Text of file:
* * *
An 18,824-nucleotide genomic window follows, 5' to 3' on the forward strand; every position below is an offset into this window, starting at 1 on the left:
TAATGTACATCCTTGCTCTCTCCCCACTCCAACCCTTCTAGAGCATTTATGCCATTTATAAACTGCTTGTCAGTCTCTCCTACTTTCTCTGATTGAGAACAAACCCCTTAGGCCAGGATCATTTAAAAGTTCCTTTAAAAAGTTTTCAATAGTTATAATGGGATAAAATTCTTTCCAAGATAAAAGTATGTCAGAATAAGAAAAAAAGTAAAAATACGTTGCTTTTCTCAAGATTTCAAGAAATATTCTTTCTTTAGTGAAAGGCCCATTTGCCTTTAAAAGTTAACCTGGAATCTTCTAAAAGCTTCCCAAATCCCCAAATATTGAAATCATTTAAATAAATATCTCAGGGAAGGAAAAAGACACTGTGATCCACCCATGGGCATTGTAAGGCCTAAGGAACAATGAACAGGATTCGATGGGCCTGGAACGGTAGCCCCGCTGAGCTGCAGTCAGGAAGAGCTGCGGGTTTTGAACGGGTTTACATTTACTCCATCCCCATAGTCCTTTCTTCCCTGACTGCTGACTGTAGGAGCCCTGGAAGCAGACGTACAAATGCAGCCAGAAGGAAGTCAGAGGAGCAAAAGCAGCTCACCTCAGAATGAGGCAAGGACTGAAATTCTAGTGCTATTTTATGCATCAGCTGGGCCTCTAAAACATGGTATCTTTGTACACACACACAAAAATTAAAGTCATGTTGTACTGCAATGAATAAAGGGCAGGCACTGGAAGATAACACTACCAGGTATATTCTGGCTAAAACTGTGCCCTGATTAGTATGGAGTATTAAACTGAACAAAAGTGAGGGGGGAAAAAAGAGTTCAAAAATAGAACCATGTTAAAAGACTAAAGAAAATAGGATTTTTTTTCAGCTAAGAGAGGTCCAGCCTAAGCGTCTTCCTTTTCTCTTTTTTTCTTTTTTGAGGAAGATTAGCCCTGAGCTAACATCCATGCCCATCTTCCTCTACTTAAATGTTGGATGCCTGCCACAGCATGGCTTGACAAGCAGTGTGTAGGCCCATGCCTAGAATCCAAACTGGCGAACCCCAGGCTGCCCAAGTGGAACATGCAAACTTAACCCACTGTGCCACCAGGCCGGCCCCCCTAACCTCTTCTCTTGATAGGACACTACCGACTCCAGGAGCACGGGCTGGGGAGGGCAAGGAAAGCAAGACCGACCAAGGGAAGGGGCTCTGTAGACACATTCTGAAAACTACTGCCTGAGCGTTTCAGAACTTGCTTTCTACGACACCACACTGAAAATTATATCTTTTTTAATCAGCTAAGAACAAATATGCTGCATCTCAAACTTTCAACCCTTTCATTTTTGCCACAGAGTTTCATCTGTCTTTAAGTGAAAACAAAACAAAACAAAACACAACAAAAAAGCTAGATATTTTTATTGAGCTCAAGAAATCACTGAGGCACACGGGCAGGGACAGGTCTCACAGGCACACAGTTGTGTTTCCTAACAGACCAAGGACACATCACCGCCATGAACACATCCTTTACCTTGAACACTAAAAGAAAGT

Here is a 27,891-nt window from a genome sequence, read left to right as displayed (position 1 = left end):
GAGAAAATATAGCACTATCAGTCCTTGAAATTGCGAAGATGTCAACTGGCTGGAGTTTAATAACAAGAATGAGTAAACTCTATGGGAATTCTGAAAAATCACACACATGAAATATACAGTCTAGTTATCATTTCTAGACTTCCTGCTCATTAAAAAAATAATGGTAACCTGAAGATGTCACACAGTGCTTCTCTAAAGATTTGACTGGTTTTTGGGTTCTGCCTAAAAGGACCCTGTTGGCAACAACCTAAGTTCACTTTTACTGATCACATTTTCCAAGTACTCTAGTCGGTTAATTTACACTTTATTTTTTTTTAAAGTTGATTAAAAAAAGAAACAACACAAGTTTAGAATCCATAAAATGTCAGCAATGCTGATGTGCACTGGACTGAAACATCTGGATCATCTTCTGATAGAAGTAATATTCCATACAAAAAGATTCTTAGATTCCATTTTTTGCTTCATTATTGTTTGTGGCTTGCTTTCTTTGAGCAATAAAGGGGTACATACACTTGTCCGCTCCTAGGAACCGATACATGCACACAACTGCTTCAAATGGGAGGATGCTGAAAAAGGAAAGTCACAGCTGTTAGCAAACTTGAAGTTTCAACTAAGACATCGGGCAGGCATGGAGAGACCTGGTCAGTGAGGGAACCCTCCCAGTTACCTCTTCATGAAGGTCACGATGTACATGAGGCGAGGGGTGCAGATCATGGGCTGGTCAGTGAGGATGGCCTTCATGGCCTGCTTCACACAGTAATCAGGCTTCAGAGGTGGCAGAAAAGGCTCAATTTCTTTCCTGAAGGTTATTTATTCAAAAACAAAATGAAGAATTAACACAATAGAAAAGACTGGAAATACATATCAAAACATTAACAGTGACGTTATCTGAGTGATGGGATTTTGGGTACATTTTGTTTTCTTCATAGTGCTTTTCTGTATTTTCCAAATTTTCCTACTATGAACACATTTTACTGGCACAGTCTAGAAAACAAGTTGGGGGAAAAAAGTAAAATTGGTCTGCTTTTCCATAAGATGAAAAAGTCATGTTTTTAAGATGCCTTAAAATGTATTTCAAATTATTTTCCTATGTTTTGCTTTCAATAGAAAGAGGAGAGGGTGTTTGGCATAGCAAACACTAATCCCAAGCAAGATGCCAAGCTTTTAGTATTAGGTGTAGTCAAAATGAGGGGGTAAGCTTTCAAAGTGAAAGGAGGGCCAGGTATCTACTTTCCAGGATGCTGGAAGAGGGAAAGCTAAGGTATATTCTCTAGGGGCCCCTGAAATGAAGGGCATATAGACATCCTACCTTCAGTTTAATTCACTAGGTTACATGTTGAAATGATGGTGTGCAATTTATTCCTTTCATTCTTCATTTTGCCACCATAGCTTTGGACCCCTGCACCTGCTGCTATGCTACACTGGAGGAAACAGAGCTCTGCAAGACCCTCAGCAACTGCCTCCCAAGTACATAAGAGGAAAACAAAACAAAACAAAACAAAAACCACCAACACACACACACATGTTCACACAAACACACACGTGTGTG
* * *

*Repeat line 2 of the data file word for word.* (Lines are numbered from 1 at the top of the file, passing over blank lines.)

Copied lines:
TAATGTACATCCTTGCTCTCTCCCCACTCCAACCCTTCTAGAGCATTTATGCCATTTATAAACTGCTTGTCAGTCTCTCCTACTTTCTCTGATTGAGAACAAACCCCTTAGGCCAGGATCATTTAAAAGTTCCTTTAAAAAGTTTTCAATAGTTATAATGGGATAAAATTCTTTCCAAGATAAAAGTATGTCAGAATAAGAAAAAAAGTAAAAATACGTTGCTTTTCTCAAGATTTCAAGAAATATTCTTTCTTTAGTGAAAGGCCCATTTGCCTTTAAAAGTTAACCTGGAATCTTCTAAAAGCTTCCCAAATCCCCAAATATTGAAATCATTTAAATAAATATCTCAGGGAAGGAAAAAGACACTGTGATCCACCCATGGGCATTGTAAGGCCTAAGGAACAATGAACAGGATTCGATGGGCCTGGAACGGTAGCCCCGCTGAGCTGCAGTCAGGAAGAGCTGCGGGTTTTGAACGGGTTTACATTTACTCCATCCCCATAGTCCTTTCTTCCCTGACTGCTGACTGTAGGAGCCCTGGAAGCAGACGTACAAATGCAGCCAGAAGGAAGTCAGAGGAGCAAAAGCAGCTCACCTCAGAATGAGGCAAGGACTGAAATTCTAGTGCTATTTTATGCATCAGCTGGGCCTCTAAAACATGGTATCTTTGTACACACACACAAAAATTAAAGTCATGTTGTACTGCAATGAATAAAGGGCAGGCACTGGAAGATAACACTACCAGGTATATTCTGGCTAAAACTGTGCCCTGATTAGTATGGAGTATTAAACTGAACAAAAGTGAGGGGGGAAAAAAGAGTTCAAAAATAGAACCATGTTAAAAGACTAAAGAAAATAGGATTTTTTTTCAGCTAAGAGAGGTCCAGCCTAAGCGTCTTCCTTTTCTCTTTTTTTCTTTTTTGAGGAAGATTAGCCCTGAGCTAACATCCATGCCCATCTTCCTCTACTTAAATGTTGGATGCCTGCCACAGCATGGCTTGACAAGCAGTGTGTAGGCCCATGCCTAGAATCCAAACTGGCGAACCCCAGGCTGCCCAAGTGGAACATGCAAACTTAACCCACTGTGCCACCAGGCCGGCCCCCCTAACCTCTTCTCTTGATAGGACACTACCGACTCCAGGAGCACGGGCTGGGGAGGGCAAGGAAAGCAAGACCGACCAAGGGAAGGGGCTCTGTAGACACATTCTGAAAACTACTGCCTGAGCGTTTCAGAACTTGCTTTCTACGACACCACACTGAAAATTATATCTTTTTTAATCAGCTAAGAACAAATATGCTGCATCTCAAACTTTCAACCCTTTCATTTTTGCCACAGAGTTTCATCTGTCTTTAAGTGAAAACAAAACAAAACAAAACACAACAAAAAAGCTAGATATTTTTATTGAGCTCAAGAAATCACTGAGGCACACGGGCAGGGACAGGTCTCACAGGCACACAGTTGTGTTTCCTAACAGACCAAGGACACATCACCGCCATGAACACATCCTTTACCTTGAACACTAAAAGAAAGT